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Current Research: Cardiology

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Gated-SPECT myocardial perfusion imaging in women after acute coronary syndrome

Author(s): Amalia Peix*, Liliam Cisneros, Lázaro O. Cabrera, Kenia Padrón, Jesús Sánchez, Lydia Rodríguez, Flor Heres, Sheila Hechevarría and Elida Batista

OBJECTIVES: To assess the prognostic value of gated-SPECT myocardial perfusion imaging (MPI) in women after acute coronary syndrome (ACS), as well as to evaluate whether the intraventricular dyssynchrony shows any difference in women according to the type of ACS.

METHODS: Ninety women (mean age: 58±9 years) admitted between April 2011 and April 2014 with diagnosis of ACS were included. They were divided in two groups: those with ST elevation myocardial infarction (STEMI) (group 1, 54 patients), and those with non-ST elevation myocardial infarction (NSTEMI) (group 2, 36 patients). All underwent a gated-SPECT two-day MPI with a stress - rest protocol. A one year clinical follow-up was done.

RESULTS: Summed stress (SSS) and rest scores (SRS) were significantly greater in STEMI patients (11.33 vs. 4.86 for SSS, and 8.24 vs. 2.66 for SRS). Left ventricular ejection fraction was significantly higher in those with NSTEMI (both post-stress: 68.75% vs. 58.54% in STEMI, and at rest: 67.22% vs. 58.75%). Phase-derived standard deviation and histogram bandwidth were significantly different between both groups. STEMI patients showed a more asynchronous behavior. Fourteen adverse cardiac events appeared during follow-up. SSS and the percentage of maximal heart rate (MHR) achieved during maximal stress were associated with the occurrence of cardiac events in NSTEMI patients, but not in those with STEMI.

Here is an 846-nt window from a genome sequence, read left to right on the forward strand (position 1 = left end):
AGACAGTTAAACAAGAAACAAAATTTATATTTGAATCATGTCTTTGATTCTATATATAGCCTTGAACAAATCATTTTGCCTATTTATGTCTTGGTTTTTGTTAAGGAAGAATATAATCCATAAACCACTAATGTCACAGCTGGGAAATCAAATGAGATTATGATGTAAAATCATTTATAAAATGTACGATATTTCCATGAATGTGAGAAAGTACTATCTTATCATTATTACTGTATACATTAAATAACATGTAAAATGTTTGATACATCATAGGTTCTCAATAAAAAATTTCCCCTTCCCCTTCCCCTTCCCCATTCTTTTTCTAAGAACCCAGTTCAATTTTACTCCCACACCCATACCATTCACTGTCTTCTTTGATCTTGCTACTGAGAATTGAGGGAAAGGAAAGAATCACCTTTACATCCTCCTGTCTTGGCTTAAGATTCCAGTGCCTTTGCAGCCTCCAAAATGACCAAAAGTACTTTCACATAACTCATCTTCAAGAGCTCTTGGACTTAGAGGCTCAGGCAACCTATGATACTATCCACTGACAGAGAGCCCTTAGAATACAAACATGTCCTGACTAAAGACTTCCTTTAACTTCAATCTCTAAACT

CONCLUSION: A gated-SPECT MPI can be useful to risk stratifies women after ACS. SSS and percentage of MHR were the best predictors of adverse cardiac events among NSTEMI patients. STEMI patients showed a more asynchronous behavior.


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